Numsa strike turns ugly

2014-07-25 00:00

PIETERMARITZBURG industries came under attack as the Numsa strike intensified yesterday.

The mostly peaceful month-long industrial action was marred by violence as angry workers changed their tactics. The Public Order Police (POP) unit was putting out fires in the industrial areas of Willowton and Pentrich Road that were under siege from strikers.

It started yesterday morning when workers from Pfisterer blockaded Willowton Road, blocking the path of trucks and motorists.

A delivery truck from Triton was struck with a stick, cracking the windscreen.

The driver of a white unmarked police car with a police registration seemed about to get out of his vehicle with a gun in his hand, but then, apparently realising the danger, drove on.

“Get out and kill us because you are so used to killing our people, but we will show you who we are,” the crowd shouted after him.

In Pentrich Road, Numsa members trashed the road, blockading it with huge rocks, burning tyres and rubbish.

The road was impassable up to the Bakewell Road off-ramp, sealing off motorists trying to reach Imbali township from the Grange.

Strikers carried sticks and knobkierries and chanted slogans.

They forcibly took bags of sawdust off one vehicle, spilling the load on the road, and also threatened motorists attempting to pass.

John Buyers, managing director of Preformed Line Products in Willowton, said between 50 to 60 strikers had stoned the building, breaking 15 to 20 windows and damaging two staff cars parked in the forecourt.

He said he had no idea why the strike had turned violent. “We have had a good relationship with our staff and we treat them with respect so this reaction is a surprise. I find it quite incomprehensible and unforgivable.”

Buyers said the company has a workforce of 175 and about 20 staff were working inside the building when the incident happened at about 2 pm yesterday.

He said it was impossible to tell whether the company’s own workers were among the crowd. “They were most definitely members of the union as many of them wore union T-shirts,” he said.

Buyers said the crowd initially congregated opposite the premises, started singing and dancing and then began throwing stones.

“We called the police but by the time they got here the crowd had walked down the road,” he said.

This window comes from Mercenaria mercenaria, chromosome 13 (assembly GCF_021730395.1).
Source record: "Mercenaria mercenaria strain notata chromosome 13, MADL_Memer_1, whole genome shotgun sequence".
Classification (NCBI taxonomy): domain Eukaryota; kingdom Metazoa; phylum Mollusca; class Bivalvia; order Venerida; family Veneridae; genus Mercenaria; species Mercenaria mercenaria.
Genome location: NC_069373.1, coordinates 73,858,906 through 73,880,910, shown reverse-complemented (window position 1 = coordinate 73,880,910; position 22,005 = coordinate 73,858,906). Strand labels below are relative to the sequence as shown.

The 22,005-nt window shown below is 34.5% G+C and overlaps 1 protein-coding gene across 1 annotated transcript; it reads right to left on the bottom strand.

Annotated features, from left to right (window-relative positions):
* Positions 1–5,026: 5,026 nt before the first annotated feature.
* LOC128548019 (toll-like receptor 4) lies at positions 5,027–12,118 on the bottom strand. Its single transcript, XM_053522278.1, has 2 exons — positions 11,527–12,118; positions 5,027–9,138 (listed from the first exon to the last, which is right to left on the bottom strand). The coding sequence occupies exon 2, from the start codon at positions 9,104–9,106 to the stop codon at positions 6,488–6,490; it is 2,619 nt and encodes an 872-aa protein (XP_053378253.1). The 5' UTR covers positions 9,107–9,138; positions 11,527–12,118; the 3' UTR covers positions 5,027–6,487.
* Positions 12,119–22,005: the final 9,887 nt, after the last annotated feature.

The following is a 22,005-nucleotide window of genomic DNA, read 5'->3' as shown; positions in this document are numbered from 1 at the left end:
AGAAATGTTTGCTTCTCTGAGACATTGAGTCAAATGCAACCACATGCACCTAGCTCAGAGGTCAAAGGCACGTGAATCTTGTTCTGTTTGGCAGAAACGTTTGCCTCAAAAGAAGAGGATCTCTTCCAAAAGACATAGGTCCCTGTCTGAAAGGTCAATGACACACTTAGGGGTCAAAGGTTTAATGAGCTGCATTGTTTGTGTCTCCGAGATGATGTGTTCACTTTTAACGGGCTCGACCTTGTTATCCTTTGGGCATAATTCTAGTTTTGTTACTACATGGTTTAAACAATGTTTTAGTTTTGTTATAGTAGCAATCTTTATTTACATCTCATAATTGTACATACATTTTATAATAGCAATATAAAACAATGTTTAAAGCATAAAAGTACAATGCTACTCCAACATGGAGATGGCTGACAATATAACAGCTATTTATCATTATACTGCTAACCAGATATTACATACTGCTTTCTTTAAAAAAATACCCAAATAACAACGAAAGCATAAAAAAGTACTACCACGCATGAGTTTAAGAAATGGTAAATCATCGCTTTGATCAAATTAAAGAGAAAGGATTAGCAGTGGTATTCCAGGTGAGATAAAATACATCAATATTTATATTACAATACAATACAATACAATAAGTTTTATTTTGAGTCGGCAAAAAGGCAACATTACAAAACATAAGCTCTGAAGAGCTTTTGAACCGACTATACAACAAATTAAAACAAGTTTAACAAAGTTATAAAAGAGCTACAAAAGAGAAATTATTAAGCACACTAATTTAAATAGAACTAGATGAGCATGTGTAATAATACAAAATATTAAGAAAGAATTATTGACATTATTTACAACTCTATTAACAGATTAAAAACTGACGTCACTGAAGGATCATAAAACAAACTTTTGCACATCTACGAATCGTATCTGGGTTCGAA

A manager for Pressure Die Casting, Lance Deysel, said the strikers stoned about six vehicles on the premises. “The problem is that the negotiations were not properly communicated to workers,” he said. He said they did not know if the unrest had stopped as strikers were still out there.

Police spokesperson Colonel Jay Naicker said about 80 protesters illegally marched down Pentrich Road throwing rocks and burning the grass and rubbish.

“On the arrival of the police, the illegal behaviour had already stopped, but they were gathered in a group and were still singing and chanting and waving their sticks around,” he said. “After a while the group then dispersed quietly.”

Naicker said police were unaware of damage.

Union wary of offer: page 12

• thobani.ngqulunga@witness.co.za

Pietermaritzburg Chamber of Business CEO Melanie Veness said organised business respects the rights of workers to strike and labour needs to respect the right of management to work.

“The behaviour of the metal workers currently on strike in Pietermaritzburg is atrocious,” she said.

Veness said Numsa must take responsibility for the damage caused to property, and must call its members to order.

To stone vehicles and buildings and threaten the safety of factory staff was “utterly unacceptable”.

Numsa’s national spokesperson, Castro Ngobese said the executive committee was due to meet yesterday afternoon.

He however defended members who had a history of peaceful strikes. “People love our union and we can’t be held accountable for people breaking the law wearing our red Numsa t-shirts,” he said.

Ngobese said if there was any concrete evidence proving that their members were committing violence then Numsa will act against them.

The strike centres around wage demands and other grievances.

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